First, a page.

Enrichment of Variant Information for the Variant Standardization and Annotation Pipeline

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Christina Coppola

Mentor: Dr. Jennifer Lee, Bioinformatics Applications Development Center (BADC) within the National Cancer Institute’s Frederick National Lab for Cancer Research

Date/Time: August 25, 2020, 3pm

Abstract: This project was geared at contributing to a pipeline that is used to support precision medicine initiatives within the Frederick National Laboratory for Cancer Research (FNLCR) and the National Cancer Institute (NCI) to further cancer research.  The National Cancer Institute-Molecular Analysis for Therapy Choice (NCI-MATCH) is a precision medicine cancer treatment clinical trial.  Precision medicine utilizes prevention and treatment strategies that are fitted to the distinct characteristics of individuals and their disease. With regards to cancer, this includes the identification of variants that react to a targeted treatment. 

This project focused on enhancing the Variant Standardization and Annotation Pipeline (VarSAP). VarSAP normalizes variants to ensure that consistent variant terminology is used across different projects to assist with participant treatment assignment.  The pipeline enhancements were aimed at adding meaningful variant annotation data for variants on the adult MATCH treatment arms.  We wrote a Python script to access variant annotation data needed by VarSAP for variants of interest.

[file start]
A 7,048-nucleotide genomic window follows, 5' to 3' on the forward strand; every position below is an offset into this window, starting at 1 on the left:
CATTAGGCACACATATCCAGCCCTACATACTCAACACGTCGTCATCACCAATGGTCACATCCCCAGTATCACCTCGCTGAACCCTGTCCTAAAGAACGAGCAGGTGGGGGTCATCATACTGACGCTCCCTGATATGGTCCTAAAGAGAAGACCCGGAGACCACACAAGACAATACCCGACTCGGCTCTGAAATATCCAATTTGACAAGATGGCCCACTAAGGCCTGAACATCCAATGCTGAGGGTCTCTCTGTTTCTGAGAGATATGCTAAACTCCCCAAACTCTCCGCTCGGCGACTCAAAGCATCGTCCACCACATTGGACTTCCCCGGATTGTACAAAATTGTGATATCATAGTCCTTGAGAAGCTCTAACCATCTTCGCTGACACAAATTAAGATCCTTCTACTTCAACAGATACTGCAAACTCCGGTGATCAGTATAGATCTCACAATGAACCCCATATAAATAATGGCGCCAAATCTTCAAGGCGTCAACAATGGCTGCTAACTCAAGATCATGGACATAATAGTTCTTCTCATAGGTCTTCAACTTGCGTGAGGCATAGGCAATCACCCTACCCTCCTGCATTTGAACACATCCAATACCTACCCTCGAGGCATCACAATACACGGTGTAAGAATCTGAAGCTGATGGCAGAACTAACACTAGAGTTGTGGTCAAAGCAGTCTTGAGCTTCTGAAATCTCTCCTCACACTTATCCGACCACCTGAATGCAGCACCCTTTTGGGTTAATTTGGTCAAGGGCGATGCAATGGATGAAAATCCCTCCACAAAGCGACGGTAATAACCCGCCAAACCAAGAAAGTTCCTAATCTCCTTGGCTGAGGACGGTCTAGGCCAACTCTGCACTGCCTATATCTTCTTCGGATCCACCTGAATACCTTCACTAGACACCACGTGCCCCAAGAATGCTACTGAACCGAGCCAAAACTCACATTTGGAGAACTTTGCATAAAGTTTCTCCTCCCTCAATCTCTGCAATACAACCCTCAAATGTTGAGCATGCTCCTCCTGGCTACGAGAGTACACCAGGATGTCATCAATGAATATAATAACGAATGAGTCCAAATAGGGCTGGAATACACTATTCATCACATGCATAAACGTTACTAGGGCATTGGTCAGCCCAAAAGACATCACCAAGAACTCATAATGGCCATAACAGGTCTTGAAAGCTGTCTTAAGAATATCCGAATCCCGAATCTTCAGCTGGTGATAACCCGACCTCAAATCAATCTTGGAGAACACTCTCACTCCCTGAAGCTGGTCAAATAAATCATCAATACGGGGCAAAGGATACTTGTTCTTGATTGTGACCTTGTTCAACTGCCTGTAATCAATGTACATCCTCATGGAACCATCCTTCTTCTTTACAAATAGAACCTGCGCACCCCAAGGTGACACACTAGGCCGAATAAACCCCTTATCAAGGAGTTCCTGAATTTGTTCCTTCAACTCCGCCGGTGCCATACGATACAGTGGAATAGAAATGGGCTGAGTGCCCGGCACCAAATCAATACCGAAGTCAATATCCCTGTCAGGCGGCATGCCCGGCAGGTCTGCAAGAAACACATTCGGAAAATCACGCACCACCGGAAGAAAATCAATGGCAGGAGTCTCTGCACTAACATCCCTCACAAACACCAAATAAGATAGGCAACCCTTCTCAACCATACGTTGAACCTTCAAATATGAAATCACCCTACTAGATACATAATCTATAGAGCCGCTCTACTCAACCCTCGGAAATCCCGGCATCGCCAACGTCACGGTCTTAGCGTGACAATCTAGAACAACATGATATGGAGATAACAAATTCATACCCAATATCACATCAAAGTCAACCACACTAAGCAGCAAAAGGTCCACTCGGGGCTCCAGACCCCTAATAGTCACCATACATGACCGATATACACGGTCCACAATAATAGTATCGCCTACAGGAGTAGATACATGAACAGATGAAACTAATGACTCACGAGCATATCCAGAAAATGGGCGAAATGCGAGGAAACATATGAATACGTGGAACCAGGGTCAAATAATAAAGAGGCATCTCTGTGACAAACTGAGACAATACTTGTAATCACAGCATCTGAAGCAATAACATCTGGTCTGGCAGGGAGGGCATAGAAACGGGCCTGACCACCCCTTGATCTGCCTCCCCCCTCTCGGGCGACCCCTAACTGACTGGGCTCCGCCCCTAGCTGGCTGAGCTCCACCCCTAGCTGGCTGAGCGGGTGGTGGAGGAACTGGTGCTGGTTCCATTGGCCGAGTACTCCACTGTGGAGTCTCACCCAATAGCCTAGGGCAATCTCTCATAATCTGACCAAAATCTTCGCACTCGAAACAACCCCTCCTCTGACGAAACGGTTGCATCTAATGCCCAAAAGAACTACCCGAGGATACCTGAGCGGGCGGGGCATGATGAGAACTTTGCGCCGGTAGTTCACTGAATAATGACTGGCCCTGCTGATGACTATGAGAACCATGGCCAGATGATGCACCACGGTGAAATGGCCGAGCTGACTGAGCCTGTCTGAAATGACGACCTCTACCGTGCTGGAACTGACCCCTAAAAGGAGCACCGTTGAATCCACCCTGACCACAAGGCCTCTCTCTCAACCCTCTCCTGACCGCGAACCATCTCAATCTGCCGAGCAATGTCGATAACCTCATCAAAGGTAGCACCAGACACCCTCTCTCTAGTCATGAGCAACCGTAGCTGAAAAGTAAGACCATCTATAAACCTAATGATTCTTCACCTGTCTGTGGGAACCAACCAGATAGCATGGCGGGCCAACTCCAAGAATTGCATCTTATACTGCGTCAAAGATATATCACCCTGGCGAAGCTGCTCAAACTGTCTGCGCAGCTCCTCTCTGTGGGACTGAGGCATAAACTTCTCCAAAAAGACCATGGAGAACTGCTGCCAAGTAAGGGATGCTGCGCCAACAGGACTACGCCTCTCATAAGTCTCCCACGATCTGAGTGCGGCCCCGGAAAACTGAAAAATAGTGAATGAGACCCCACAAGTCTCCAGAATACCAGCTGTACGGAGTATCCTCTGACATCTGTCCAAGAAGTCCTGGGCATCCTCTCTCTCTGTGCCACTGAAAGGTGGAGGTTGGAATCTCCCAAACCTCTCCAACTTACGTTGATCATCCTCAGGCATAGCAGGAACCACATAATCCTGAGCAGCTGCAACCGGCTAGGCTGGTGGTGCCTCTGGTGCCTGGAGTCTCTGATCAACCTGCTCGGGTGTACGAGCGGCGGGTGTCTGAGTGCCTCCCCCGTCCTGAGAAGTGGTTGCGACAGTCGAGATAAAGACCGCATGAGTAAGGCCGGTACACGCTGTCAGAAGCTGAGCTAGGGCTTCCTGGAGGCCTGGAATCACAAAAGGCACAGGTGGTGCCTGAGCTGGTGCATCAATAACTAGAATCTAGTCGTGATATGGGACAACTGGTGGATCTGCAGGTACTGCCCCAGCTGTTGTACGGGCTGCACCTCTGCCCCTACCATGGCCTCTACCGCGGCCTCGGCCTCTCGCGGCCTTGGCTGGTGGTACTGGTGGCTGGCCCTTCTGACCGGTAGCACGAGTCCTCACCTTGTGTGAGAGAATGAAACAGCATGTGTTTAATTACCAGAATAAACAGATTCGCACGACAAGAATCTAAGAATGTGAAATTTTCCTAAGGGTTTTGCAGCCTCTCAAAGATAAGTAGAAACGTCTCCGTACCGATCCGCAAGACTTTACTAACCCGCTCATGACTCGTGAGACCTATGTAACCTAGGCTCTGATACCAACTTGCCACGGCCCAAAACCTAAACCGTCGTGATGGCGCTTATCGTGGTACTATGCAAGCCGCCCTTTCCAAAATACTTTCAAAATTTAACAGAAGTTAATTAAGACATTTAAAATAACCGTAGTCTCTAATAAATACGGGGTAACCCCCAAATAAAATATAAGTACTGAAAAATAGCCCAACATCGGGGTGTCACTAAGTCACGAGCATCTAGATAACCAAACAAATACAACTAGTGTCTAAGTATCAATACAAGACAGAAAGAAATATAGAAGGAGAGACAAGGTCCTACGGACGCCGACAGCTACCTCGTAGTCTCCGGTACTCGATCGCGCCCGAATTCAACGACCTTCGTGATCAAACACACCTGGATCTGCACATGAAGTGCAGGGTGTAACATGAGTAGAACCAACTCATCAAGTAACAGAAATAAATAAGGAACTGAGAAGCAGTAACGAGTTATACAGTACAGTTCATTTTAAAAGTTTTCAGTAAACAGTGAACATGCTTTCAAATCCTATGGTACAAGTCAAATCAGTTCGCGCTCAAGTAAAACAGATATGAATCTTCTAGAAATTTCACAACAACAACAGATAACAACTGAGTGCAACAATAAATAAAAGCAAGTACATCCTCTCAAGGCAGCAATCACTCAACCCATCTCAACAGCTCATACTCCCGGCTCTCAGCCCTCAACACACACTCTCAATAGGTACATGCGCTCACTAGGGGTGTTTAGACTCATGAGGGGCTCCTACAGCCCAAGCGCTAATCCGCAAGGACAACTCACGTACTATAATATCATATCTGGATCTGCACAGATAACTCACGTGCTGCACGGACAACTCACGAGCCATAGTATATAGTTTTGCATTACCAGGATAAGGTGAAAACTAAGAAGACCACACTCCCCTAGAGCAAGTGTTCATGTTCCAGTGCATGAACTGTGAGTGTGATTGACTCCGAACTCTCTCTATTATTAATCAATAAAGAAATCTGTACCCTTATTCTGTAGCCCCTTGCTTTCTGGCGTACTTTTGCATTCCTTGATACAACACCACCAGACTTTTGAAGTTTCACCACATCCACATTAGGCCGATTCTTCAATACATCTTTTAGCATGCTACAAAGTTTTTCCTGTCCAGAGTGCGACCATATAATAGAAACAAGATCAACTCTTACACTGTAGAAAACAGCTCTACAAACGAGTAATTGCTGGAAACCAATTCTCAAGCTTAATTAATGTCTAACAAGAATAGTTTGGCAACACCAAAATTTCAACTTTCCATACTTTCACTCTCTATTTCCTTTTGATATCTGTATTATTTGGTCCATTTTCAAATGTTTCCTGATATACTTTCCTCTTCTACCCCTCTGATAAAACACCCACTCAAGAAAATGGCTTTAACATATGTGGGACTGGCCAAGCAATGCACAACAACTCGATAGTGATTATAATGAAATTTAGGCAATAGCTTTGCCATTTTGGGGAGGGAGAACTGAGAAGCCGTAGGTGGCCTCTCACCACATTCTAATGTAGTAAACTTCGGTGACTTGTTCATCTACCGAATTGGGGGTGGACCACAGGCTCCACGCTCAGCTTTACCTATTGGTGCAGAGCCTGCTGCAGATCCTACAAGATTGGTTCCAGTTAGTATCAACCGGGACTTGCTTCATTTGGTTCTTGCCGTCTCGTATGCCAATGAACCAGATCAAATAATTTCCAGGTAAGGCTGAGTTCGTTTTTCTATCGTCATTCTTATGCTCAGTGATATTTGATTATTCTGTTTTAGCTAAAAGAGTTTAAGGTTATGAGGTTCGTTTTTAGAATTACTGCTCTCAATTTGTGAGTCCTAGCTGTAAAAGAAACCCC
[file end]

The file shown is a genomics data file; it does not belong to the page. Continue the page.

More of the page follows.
A comprehensive comparison was done on resources that house variant information.  Additionally, we completed an in-depth data analysis of cancer resources with respect to the NCI-Adult-MATCH treatment arms for the precision oncology knowledgebase (OncoKB), Clinical Interpretation of Variants in Cancer knowledgebase (CIViC), and Catalogue of Somatic Mutations in Cancer (COSMIC).  We wrote Python scripts for this analysis and the data studies explored the value of incorporating variant annotation data from these knowledgebases into VarSAP.  Ultimately, variant information for VarSAP was enriched by making use of annotation from a public cancer knowledgebase called CIViC.  The informational value that CIViC brings to variants includes biological significance, clinical implications, protein domain identification, drug interactions, and transcript identification.